1. Sandra says

    Such a tricky decision at such a young age, my daughter sounds very much like your Hollie, she is choosing her options now, but her school she does so in yr 8. She’s one of the youngest in the year so is making crucial decisions about her future at just 12 yrs old. I too have given advice and talked hopefully they will both thrive and succeed at what ever their chosen goal is in life.

    Liked by 1 person

  2. Such huge decisions it seems at such a young age doesn’t it Gemma. It sounds as though together you have reached the right choices for Hollie and that’s all you can do for now. I know in some schools it’s hard to make the choices because you have to take certain subjects, often at the cost of others. I’m not looking forward to that bit I have to say. Having an enthusiastic student and all the favourite teachers on board is a great start and by the sound of it, she will flourish doing what she loves best. Good luck Hollie! Sounds like you’ve got a great girl there. Thanks for joining us for the first #TweensTeensBeyond link up. Nicky

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  3. Hi Gemma my daughter, my youngest teen is in Year 9 and we attended her options evening a few weeks ago. Like you I wanted her to get the right balance and include something she also enjoys out of school as well, which in her case is Drama. She is also doing Geography and History ( alot of writing) but she enjoys them both. Having been here before with my eldest I knew what to expect and had a few learning points from his experience of it all. The biggest difference though is that this new format does not include course work which for my son made up 30% of his final grade in some cases which makes such a difference. My daughter’s school is starting some of the GCSE syllabus early in the sciences as they say there is so much to cover. It is a stressful time but hopefully if they enjoy the subjects it is half the battle won and as you say support from us is crucial. Thanks for joining TweensTeensBeyond and hope to see you again. #TweensTeensBeyond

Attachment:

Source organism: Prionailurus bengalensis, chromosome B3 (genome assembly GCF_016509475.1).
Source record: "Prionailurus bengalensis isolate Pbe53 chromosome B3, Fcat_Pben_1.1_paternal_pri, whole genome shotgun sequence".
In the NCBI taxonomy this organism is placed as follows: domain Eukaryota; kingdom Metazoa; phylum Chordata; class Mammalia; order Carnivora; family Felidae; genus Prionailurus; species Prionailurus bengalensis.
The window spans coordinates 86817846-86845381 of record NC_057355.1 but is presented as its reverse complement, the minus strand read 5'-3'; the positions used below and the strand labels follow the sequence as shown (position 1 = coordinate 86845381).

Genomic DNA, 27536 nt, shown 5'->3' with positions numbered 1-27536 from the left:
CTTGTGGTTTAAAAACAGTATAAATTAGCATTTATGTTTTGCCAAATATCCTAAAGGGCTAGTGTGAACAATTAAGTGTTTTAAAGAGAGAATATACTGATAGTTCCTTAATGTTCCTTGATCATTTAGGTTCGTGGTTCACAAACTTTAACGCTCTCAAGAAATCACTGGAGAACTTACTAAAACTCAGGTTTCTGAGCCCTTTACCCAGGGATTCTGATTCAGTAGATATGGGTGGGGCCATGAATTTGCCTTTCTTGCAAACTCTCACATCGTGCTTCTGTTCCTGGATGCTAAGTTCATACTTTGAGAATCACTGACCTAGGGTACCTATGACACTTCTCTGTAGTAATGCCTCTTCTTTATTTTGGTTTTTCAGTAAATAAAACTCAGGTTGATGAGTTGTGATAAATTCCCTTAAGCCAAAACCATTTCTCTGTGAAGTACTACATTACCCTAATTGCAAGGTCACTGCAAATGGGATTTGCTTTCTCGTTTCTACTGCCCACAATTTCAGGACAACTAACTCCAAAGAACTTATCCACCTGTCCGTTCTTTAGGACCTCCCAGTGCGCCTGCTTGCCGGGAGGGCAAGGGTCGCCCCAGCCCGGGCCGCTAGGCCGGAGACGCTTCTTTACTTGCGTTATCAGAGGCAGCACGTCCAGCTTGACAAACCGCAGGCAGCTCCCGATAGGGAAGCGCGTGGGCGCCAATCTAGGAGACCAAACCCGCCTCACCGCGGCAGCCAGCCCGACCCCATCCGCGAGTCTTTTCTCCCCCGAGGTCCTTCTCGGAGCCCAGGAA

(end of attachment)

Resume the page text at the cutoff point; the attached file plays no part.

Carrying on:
4. This is exactly what parents need to read! It’s so good to finally see a blog post about this subject. It is a cause of great stress to parents and the weight of responsibility is huge. The GCSEs you pick will dictate what A levels you take, which dictates what degree you take or what job you start. And all at such a young age. With my eldest two daughters I noticed a change once they were studying subjects that they liked. It sounds like you have had a very sensible and clever approach to it all. Thanks so much for linking up such a useful post to #TweensTeensBeyond and I can’t wait to read more next week. 🙂

    Liked by 1 person